BADGE OF HONOUR

AUCTIONS

Ranging in price from hundreds to thousands of pounds, campaign and gallantry medals are some of the most popular of military collectables. Fiona Keating examines some items recently sold by SPINK auction house

RIGHT LIEUTENANT WILLIAM CUBITT RESCUED THREE WOUNDED SOLDIERS OF THE 32ND REGIMENT FROM CERTAIN DEATH. PORTRAYED ON CANVAS BY THE ARTIST LOUIS DESANGES

C ollectable medals always have tales of bravery, courage and heroism attached to them.

As Marcus Budgen, Head of Medals at Spink, says: “It’s the stories that excite medal collectors. I myself collect medals and I’m just as passionate about the stories behind them as anyone else.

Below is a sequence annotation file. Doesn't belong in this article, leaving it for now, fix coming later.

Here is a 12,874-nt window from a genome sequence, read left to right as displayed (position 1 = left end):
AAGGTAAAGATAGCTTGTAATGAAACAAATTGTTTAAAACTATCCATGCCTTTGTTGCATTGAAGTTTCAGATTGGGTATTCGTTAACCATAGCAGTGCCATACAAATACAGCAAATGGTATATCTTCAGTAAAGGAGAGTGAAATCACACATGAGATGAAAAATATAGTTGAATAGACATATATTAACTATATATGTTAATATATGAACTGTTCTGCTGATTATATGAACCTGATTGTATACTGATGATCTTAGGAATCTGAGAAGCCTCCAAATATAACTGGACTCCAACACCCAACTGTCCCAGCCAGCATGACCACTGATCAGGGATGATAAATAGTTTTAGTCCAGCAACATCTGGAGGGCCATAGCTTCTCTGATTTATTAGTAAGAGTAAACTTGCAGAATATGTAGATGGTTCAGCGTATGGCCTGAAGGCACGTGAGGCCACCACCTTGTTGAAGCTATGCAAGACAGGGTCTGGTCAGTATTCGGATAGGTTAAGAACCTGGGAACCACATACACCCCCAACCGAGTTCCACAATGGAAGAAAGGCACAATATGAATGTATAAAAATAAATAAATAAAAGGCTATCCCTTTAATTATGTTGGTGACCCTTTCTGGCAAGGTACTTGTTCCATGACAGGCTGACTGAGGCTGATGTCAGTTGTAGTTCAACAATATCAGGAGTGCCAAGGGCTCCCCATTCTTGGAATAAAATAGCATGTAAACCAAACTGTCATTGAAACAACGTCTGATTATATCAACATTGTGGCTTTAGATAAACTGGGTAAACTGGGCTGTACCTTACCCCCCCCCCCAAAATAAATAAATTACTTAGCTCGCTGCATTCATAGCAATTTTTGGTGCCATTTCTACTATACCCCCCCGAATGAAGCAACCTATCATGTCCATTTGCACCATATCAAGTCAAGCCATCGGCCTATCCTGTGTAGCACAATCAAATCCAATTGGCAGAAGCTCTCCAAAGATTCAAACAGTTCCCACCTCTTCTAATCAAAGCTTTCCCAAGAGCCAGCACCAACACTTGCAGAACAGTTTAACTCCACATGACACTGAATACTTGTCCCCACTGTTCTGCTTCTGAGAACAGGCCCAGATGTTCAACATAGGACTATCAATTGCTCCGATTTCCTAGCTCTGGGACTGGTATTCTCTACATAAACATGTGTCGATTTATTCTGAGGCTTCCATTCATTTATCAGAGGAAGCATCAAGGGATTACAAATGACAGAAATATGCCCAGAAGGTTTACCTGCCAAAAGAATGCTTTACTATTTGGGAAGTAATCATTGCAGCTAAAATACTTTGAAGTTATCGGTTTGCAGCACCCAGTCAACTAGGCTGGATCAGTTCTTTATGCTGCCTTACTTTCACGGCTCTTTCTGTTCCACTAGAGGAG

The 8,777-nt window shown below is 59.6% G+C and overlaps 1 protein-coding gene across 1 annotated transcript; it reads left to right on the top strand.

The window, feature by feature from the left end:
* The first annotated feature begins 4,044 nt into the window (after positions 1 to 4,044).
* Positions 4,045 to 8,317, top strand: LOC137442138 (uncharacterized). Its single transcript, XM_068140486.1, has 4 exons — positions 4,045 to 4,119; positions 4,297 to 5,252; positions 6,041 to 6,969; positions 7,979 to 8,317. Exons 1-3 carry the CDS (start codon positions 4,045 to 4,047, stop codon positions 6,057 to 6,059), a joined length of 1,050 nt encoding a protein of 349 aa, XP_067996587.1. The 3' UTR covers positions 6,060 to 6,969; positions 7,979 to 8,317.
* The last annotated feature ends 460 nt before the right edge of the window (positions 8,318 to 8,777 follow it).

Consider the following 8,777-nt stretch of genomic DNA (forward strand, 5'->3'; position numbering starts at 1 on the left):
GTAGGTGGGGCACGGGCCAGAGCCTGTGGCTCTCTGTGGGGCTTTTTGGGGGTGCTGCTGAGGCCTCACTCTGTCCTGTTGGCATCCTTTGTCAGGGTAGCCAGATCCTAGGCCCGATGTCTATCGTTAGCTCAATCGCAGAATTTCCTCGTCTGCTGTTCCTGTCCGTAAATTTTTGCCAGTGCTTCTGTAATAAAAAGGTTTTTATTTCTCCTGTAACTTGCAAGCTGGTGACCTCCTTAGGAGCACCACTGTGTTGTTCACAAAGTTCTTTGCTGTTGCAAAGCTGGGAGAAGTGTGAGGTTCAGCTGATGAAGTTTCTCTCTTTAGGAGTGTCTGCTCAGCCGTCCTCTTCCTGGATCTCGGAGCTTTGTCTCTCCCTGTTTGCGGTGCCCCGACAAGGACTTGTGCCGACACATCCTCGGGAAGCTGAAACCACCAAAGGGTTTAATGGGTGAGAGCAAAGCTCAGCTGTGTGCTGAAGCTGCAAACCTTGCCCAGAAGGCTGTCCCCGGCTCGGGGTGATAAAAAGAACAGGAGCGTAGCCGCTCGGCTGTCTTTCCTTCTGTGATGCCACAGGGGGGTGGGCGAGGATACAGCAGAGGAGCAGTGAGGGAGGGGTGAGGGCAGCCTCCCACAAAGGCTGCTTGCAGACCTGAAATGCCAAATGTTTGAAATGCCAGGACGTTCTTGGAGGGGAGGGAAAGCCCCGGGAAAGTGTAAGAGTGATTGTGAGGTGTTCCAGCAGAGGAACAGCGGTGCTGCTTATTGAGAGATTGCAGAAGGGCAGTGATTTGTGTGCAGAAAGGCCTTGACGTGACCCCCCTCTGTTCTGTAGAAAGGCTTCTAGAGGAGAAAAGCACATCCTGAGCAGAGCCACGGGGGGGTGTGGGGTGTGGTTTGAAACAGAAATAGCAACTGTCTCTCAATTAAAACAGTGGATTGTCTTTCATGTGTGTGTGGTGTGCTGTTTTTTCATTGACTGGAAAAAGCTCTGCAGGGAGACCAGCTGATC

“Prices aren’t prohibitive. You can buy a group of medals for a man killed at the Somme for £100, so it’s possible to keep the memory of service men and women alive without having to spend huge sums.” 

The value of medals increases if the recipient was a well-known personality or if any of the medals were awarded for service in specific wars. Prices can start at affordable sums, although a VC and DCM group of five awarded to Sergeant Arthur Evans of the Lincolnshire Regiment recently realised £235,000. Evans received his VC for actions on September 2, 1918, when he volunteered to swim the River Cojeul in northern France, stalking, rushing, despatching and capturing the occupants of a well-defended enemy machine gun post.

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